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Zoe Saldana Talks About Gamora’s Important Role In Infinity War

Pull up a chair, we need to talk about Gamora SPOILERS SPOILERS, etc.

Gamora Avengers: Infinity War

[If you haven’t seen Infinity War yet, stop reading now lest ye be spoiled!]

Like most folks, I left Avengers: Infinity War with too many feelings. So many beloved characters turned to dust when Thanos snapped his bejeweled fingers, that I nearly gave myself whiplash trying to tally all the casualties. Granted, as heartrending as that final sequence was, there are things that we as pop culture nerds know to be true.

First off, no one is ever really truly dead, especially in the world of comics. Resurrection stones, magic spells, time travel, digitally uploaded consciousnesses…there’s no shortage of ways to bring back long lost beloved characters. Secondly (and more cynically), we know that Marvel didn’t introduce all these new heroes just to clear them off the map. It’s a pretty safe bet to assume that, with sequels on the horizon, this isn’t the last we’ve seen of T’Challa or Peter Parker or a host of other newly minted Avengers. In fact, I would put money on an endgame scenario that features our O.G. Avengers somehow sacrificing themselves to reverse the snap and bring everyone back.

But of course, not everyone who died can come back. To maintain the emotional stakes of Infinity War, it’s a safe bet that some characters will remain dead, most likely those who died before the snap: Loki, Heimdall, a slew of Asgardians, and Gamora. Although we don’t yet know for sure who is and isn’t being resurrected, it sounds like Zoe Saldana is finished with the character. In an interview with the LA Times, Zoe Saldana discusses Gamora’s death, saying:

“I learned very early on. The producers called me and they told me. And of course there’s a shock to your system. I’m so grateful, this run has been amazing, but you’re so not even ready for that. But then once some of the things were discussed, I understood that it just makes sense. In order for you to understand the degree of evil that lies within the core of Thanos, you have to circle in on his own children. So I completely understood. I loved being a part of this unforgettable journey.”

Gamora dies when Thanos sacrifices her to gain possession of the Soul Stone, and her death (coupled with childhood flashbacks) gives us insight into her fraught relationship with her adopted father. Despite the kidnapping and abuse she endured as his ward, Gamora has complicated feelings for her erstwhile father figure, as discussed in a previous article. Her death is a true sacrifice for Thanos (otherwise it wouldn’t have unlocked the stone), and it seems that she is probably the only person in the universe that the mad titan truly loves.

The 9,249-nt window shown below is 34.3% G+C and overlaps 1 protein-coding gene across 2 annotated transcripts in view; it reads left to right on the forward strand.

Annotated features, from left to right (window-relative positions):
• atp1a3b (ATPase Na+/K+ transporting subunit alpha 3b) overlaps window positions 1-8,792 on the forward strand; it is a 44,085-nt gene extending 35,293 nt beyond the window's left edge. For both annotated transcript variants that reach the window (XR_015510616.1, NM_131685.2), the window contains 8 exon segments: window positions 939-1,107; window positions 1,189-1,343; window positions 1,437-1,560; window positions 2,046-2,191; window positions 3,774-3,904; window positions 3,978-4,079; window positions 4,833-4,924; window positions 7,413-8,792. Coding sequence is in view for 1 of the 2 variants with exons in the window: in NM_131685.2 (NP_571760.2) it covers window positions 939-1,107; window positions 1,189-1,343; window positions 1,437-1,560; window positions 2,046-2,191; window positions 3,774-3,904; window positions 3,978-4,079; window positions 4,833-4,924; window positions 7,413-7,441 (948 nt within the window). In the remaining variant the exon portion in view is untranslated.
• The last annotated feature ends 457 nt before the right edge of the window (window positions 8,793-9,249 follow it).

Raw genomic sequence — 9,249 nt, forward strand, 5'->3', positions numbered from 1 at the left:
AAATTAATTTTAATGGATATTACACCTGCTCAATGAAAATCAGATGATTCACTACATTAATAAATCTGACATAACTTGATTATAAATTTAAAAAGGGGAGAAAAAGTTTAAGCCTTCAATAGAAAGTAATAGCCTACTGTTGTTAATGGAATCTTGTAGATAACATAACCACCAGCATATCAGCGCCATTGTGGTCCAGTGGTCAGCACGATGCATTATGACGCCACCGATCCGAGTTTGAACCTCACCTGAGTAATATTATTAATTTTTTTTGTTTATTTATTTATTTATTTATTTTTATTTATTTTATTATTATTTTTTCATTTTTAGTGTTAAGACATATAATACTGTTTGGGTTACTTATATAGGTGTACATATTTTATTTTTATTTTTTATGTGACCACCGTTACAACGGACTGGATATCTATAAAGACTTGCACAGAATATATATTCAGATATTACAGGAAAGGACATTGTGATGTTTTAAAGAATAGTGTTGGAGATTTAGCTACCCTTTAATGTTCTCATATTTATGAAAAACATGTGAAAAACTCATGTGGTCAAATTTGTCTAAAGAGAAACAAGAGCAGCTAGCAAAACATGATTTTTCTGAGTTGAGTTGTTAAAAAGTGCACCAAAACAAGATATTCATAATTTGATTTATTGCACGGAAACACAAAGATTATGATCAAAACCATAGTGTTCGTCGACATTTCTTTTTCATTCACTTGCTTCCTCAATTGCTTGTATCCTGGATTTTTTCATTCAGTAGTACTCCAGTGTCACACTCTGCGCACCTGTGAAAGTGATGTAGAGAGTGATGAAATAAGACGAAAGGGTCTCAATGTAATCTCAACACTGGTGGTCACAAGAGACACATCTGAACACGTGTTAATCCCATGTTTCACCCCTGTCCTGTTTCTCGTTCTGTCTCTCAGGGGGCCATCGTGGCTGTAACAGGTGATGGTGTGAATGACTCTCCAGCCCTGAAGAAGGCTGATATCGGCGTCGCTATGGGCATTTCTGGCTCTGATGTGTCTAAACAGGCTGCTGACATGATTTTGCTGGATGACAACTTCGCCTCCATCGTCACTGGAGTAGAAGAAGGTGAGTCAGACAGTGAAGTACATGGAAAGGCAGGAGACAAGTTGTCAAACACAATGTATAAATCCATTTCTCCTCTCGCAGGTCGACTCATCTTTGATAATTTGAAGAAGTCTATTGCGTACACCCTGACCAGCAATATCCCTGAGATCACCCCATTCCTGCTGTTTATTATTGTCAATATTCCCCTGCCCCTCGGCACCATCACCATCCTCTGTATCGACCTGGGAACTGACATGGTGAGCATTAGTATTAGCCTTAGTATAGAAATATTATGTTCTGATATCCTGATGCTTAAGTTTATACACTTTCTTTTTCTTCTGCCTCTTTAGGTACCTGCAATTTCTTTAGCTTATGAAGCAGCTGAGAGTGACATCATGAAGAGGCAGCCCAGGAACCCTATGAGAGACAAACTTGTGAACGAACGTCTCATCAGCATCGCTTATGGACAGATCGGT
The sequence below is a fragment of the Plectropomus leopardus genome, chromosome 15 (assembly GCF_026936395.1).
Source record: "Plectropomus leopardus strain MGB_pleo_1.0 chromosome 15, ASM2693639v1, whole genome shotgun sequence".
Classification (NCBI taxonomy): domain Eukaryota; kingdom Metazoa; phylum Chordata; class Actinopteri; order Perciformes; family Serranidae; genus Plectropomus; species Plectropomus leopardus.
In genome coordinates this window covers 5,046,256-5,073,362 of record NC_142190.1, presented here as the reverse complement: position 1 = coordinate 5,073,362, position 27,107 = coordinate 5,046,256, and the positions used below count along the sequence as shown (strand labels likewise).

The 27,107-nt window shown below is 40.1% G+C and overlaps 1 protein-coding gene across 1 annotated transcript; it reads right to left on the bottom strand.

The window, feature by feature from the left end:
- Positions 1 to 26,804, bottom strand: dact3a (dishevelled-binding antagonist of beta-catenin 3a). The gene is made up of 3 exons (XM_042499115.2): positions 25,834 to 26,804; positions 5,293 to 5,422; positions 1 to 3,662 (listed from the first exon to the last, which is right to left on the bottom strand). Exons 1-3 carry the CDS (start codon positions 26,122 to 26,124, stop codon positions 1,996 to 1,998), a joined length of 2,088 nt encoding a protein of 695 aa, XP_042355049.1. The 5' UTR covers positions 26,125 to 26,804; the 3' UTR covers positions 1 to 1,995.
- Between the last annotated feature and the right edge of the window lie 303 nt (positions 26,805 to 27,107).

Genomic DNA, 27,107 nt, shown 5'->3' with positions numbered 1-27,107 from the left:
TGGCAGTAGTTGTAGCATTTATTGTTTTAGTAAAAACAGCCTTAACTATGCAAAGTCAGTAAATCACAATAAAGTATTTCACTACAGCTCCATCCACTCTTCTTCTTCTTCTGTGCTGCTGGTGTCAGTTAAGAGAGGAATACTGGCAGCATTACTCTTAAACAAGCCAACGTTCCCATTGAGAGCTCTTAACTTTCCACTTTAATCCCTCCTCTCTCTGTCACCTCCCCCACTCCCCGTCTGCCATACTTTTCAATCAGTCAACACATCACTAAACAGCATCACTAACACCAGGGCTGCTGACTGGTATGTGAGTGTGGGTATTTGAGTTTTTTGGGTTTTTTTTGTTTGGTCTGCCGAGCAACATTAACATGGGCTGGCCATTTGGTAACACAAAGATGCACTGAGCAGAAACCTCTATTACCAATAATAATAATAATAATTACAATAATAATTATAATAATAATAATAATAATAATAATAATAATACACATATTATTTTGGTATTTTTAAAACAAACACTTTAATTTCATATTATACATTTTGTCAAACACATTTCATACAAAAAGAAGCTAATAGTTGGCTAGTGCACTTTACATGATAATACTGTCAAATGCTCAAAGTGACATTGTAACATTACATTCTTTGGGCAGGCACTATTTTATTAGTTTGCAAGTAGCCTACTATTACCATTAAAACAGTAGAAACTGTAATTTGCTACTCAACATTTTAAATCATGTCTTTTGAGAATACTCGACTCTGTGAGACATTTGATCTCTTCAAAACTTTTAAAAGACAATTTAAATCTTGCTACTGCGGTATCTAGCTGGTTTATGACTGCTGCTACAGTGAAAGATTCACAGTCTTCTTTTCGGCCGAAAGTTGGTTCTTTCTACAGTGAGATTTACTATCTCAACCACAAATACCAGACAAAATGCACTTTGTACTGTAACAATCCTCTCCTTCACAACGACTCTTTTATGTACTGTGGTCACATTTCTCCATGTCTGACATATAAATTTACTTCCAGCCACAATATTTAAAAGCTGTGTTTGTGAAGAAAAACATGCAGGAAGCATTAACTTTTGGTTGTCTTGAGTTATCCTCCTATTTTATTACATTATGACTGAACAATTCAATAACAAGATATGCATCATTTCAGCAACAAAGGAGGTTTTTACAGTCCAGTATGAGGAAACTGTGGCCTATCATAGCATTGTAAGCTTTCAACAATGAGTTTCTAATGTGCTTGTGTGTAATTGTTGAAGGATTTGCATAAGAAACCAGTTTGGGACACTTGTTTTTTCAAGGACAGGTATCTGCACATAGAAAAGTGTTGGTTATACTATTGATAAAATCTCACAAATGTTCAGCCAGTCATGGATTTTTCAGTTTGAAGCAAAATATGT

Gamora’s death to further Thanos’s mission and character development is a classic example of fridging, but Gamora was under-served as a character long before Infinity War. Saldana was often used as the straight man to the Guardian’s wacky shenanigans, and as the only female Guardian in the first film, she was the de facto love interest for Peter Quill. Guardians of the Galaxy Vol. 2 expanded her character arc in her storyline with estranged sister Nebula, and their reunion and Nebula’s subsequent forgiveness of her helped to round out the character beyond the “badass assassin” trope. It’s disappointing that we lose Gamora once she finally comes into her own as a character.

This wouldn’t be the first time Saldana’s considerable talents are wasted: in Avatar, her character Neytiri exists solely to be a love interest to Jake Sully (Sam Worthington) and to further his arc of the soldier-turned-revolutionary. Even in her role as feminist icon Lieutenant Nyota Uhura in the Star Trek films, Saldana’s character arc is often relegated to her romantic relationship with Spock. I’d love to see Saldana finally get a leading role where she gets to portray a complex, nuanced character. She certainly deserves it. In the meantime, when asked if it was hard to say goodbye to Gamora, she says:

Yes and no. It was sad, of course, because I think that we all suffer from FOMO. There is a fear always of missing out, but I’m so happy that I got to play a part in the Marvel Universe, and I also got to play a character that — it has been brought to my attention — is seen as a great role model for young women. And also for young boys. I live for that, that’s why I do what I do. So I guess I’m going to cry all the way to “Avatar,” you know?

(via LA Times, image: Marvel Entertainment)

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